Shutter Island, and How Hollywood Continually Misrepresents Mental Illness

Shutter Island, and How Hollywood Continually Misrepresents Mental Illness

Shutter Island is a fantastic depiction of what Hollywood believes mental illness is like. While very entertaining, the movie presents a very exaggerated, uninformed, and unrealistic view on mental health. I recall the movie being sold as a psychological thriller being about schizophrenia, which couldn’t be farther from the case. Schizophrenics are confused, clouded individuals, whereas the protagonist (played by Leo DiCaprio) is clearly a very intelligent, high functioning individual who functions within societal norms. In actuality the main character suffers from a highly unique and extremely unlikely form of Delusional Disorder and PTSD.

This movie soaks itself in the old world psychological horror of ice pick lobotomies and pre-1970s horror asylums, which, while terrifying, are not wholly representative of the wide margin of psychological institutions at the time. I too find it odd that we are lead to accept by the end, that Teddy is one whom has received mental help after the terrible fate of his family, and that this strong, successful person with no history of mental disorder, is wrought to the point of not only developing his own reality, but that his treatment has priorly been successful; that he dips in and out of recover. Depicting mental disorders as something one jumps in-and-out of like a pool of water, without an acknowledgement or understanding of the basic genetic ramifications and importance in possessing a disorder, is flawed at best. The likelihood of someone like Teddy developing these disorders after his tragic events seem less and less likely the further you study his scenario.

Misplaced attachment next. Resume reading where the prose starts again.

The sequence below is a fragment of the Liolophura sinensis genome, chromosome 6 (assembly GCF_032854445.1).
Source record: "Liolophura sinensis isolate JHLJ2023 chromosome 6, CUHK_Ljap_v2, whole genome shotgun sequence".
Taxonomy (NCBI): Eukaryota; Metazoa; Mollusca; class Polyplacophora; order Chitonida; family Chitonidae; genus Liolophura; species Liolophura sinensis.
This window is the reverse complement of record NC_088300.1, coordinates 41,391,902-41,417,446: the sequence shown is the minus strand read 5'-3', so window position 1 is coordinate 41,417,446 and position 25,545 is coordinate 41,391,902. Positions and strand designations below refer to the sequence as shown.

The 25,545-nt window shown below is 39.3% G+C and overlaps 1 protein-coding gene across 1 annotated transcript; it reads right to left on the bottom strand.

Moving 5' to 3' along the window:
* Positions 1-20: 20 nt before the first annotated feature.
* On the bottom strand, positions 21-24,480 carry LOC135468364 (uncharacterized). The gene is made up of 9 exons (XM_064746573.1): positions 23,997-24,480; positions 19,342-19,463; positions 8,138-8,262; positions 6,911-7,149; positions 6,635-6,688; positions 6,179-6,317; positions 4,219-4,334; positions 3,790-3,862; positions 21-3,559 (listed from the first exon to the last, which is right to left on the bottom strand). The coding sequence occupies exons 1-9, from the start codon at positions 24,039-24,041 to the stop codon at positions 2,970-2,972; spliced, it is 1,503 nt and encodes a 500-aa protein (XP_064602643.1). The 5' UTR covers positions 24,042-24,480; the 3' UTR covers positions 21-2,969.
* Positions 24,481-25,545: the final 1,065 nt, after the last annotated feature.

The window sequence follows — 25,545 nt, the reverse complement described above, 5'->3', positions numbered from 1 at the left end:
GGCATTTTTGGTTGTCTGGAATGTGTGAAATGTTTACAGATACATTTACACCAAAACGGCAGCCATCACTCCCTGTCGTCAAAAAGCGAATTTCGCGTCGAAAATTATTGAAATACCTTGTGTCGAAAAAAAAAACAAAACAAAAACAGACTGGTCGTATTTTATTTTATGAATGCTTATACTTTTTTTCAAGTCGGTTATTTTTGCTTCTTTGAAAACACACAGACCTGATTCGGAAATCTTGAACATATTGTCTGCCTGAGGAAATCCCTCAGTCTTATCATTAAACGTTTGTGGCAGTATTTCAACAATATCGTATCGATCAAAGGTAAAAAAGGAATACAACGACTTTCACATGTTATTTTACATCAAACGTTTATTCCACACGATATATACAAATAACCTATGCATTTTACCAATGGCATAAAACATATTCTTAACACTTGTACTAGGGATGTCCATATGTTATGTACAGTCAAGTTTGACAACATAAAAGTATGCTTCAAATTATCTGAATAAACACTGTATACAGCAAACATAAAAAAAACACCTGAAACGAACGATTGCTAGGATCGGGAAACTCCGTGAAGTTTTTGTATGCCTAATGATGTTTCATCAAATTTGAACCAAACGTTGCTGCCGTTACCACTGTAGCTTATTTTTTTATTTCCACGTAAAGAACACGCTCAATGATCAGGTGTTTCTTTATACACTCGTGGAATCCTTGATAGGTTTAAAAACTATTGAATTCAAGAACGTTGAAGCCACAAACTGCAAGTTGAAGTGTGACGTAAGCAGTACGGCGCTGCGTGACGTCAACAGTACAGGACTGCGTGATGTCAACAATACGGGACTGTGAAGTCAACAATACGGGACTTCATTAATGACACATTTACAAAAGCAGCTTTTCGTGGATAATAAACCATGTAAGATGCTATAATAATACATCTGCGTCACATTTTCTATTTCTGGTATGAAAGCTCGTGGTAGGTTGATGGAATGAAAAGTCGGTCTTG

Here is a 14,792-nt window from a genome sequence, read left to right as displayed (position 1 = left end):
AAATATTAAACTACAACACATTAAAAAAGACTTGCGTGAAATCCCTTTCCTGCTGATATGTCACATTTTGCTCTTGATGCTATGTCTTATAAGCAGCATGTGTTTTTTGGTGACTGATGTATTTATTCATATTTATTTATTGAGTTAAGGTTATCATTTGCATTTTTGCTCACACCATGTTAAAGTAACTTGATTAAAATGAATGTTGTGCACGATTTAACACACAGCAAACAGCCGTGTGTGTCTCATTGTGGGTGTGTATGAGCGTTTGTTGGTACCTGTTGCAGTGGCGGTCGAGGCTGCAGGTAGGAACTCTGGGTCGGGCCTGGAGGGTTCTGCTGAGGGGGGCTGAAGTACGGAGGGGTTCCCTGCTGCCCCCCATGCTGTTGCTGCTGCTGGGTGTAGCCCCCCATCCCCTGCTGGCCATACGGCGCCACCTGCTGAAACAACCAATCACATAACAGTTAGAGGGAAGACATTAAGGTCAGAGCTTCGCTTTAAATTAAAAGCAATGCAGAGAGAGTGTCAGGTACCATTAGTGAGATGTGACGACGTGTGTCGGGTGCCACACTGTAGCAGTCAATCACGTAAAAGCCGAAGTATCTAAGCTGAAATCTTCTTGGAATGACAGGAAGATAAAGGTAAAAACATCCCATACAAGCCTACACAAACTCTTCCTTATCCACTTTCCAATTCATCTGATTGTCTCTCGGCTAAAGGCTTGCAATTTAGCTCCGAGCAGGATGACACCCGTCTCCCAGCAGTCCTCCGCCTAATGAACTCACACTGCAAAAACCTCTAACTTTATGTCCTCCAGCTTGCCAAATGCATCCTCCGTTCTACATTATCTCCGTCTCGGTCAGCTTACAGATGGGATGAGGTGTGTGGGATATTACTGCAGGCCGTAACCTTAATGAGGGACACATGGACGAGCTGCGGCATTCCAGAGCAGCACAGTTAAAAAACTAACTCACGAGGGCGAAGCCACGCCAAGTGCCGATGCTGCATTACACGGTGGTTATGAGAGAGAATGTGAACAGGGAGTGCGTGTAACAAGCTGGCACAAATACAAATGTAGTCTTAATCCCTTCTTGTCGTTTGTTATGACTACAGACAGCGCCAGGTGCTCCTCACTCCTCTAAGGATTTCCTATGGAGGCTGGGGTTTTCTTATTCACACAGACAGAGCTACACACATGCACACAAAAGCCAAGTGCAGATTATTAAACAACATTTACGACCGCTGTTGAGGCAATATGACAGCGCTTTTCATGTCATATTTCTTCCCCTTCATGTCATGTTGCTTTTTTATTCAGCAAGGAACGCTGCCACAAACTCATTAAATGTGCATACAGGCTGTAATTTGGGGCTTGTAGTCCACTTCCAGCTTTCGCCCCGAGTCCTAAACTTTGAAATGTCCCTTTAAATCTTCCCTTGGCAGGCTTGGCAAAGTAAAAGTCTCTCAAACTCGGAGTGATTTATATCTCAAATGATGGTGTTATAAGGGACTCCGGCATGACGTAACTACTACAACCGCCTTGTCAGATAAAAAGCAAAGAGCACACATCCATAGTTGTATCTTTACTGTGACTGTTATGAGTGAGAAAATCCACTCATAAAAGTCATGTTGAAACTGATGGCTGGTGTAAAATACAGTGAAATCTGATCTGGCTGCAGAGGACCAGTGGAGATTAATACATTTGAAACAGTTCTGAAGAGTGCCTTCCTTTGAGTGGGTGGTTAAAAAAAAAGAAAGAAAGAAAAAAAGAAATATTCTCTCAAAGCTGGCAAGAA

Overall, we can’t assume Hollywood has anything more than a very basic understanding of psychology as a whole. Hollywood simply possesses enough information to create a very misinformed, imaginative story that in the end does more harm than good in public perception of the mentally ill. So no, the issue at hand was not portrayed well, much as the marketing material and initial film reviews mislabeled Teddy’s disorder completely. But it was wildly entertaining, I’ll give it that.

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